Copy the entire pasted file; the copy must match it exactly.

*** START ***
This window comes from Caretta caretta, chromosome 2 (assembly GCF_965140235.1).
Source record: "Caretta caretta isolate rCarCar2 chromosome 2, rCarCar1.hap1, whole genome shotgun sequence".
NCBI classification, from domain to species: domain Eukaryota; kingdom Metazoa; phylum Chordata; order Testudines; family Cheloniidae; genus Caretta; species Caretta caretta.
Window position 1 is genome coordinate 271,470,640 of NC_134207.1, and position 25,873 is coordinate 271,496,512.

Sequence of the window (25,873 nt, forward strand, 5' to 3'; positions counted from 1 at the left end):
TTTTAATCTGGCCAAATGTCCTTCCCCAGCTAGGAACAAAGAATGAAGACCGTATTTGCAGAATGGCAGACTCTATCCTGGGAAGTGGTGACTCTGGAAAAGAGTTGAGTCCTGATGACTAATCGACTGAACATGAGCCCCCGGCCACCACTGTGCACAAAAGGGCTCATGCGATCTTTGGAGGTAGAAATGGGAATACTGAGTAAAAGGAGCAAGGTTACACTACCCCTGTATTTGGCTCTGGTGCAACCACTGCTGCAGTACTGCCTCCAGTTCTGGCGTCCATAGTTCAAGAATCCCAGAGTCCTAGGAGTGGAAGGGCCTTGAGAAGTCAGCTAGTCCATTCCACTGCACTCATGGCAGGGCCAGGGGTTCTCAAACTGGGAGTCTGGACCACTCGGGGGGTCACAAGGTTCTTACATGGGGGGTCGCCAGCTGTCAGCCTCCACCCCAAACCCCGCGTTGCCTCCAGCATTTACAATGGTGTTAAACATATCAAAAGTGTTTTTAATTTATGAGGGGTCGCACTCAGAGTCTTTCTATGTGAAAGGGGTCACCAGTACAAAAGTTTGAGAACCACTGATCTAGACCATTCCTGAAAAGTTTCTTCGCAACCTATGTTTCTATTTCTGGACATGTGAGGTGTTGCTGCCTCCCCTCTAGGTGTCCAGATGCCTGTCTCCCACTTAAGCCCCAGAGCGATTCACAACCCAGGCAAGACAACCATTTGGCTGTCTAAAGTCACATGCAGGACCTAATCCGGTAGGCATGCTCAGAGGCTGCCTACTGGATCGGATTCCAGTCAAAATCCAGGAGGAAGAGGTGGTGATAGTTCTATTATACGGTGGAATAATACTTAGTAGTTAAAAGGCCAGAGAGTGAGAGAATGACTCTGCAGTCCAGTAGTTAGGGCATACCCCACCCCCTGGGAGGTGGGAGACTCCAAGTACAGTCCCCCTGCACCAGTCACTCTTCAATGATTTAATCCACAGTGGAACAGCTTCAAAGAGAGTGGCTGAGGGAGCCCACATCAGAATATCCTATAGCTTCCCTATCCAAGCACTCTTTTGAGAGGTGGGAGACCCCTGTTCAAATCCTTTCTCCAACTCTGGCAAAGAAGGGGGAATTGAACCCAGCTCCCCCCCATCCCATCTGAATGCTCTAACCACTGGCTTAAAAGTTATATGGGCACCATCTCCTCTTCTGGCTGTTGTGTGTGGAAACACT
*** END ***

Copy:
This window comes from Caretta caretta, chromosome 2 (assembly GCF_965140235.1).
Source record: "Caretta caretta isolate rCarCar2 chromosome 2, rCarCar1.hap1, whole genome shotgun sequence".
NCBI classification, from domain to species: domain Eukaryota; kingdom Metazoa; phylum Chordata; order Testudines; family Cheloniidae; genus Caretta; species Caretta caretta.
Window position 1 is genome coordinate 271,470,640 of NC_134207.1, and position 25,873 is coordinate 271,496,512.

Sequence of the window (25,873 nt, forward strand, 5' to 3'; positions counted from 1 at the left end):
TTTTAATCTGGCCAAATGTCCTTCCCCAGCTAGGAACAAAGAATGAAGACCGTATTTGCAGAATGGCAGACTCTATCCTGGGAAGTGGTGACTCTGGAAAAGAGTTGAGTCCTGATGACTAATCGACTGAACATGAGCCCCCGGCCACCACTGTGCACAAAAGGGCTCATGCGATCTTTGGAGGTAGAAATGGGAATACTGAGTAAAAGGAGCAAGGTTACACTACCCCTGTATTTGGCTCTGGTGCAACCACTGCTGCAGTACTGCCTCCAGTTCTGGCGTCCATAGTTCAAGAATCCCAGAGTCCTAGGAGTGGAAGGGCCTTGAGAAGTCAGCTAGTCCATTCCACTGCACTCATGGCAGGGCCAGGGGTTCTCAAACTGGGAGTCTGGACCACTCGGGGGGTCACAAGGTTCTTACATGGGGGGTCGCCAGCTGTCAGCCTCCACCCCAAACCCCGCGTTGCCTCCAGCATTTACAATGGTGTTAAACATATCAAAAGTGTTTTTAATTTATGAGGGGTCGCACTCAGAGTCTTTCTATGTGAAAGGGGTCACCAGTACAAAAGTTTGAGAACCACTGATCTAGACCATTCCTGAAAAGTTTCTTCGCAACCTATGTTTCTATTTCTGGACATGTGAGGTGTTGCTGCCTCCCCTCTAGGTGTCCAGATGCCTGTCTCCCACTTAAGCCCCAGAGCGATTCACAACCCAGGCAAGACAACCATTTGGCTGTCTAAAGTCACATGCAGGACCTAATCCGGTAGGCATGCTCAGAGGCTGCCTACTGGATCGGATTCCAGTCAAAATCCAGGAGGAAGAGGTGGTGATAGTTCTATTATACGGTGGAATAATACTTAGTAGTTAAAAGGCCAGAGAGTGAGAGAATGACTCTGCAGTCCAGTAGTTAGGGCATACCCCACCCCCTGGGAGGTGGGAGACTCCAAGTACAGTCCCCCTGCACCAGTCACTCTTCAATGATTTAATCCACAGTGGAACAGCTTCAAAGAGAGTGGCTGAGGGAGCCCACATCAGAATATCCTATAGCTTCCCTATCCAAGCACTCTTTTGAGAGGTGGGAGACCCCTGTTCAAATCCTTTCTCCAACTCTGGCAAAGAAGGGGGAATTGAACCCAGCTCCCCCCCATCCCATCTGAATGCTCTAACCACTGGCTTAAAAGTTATATGGGCACCATCTCCTCTTCTGGCTGTTGTGTGTGGAAACACT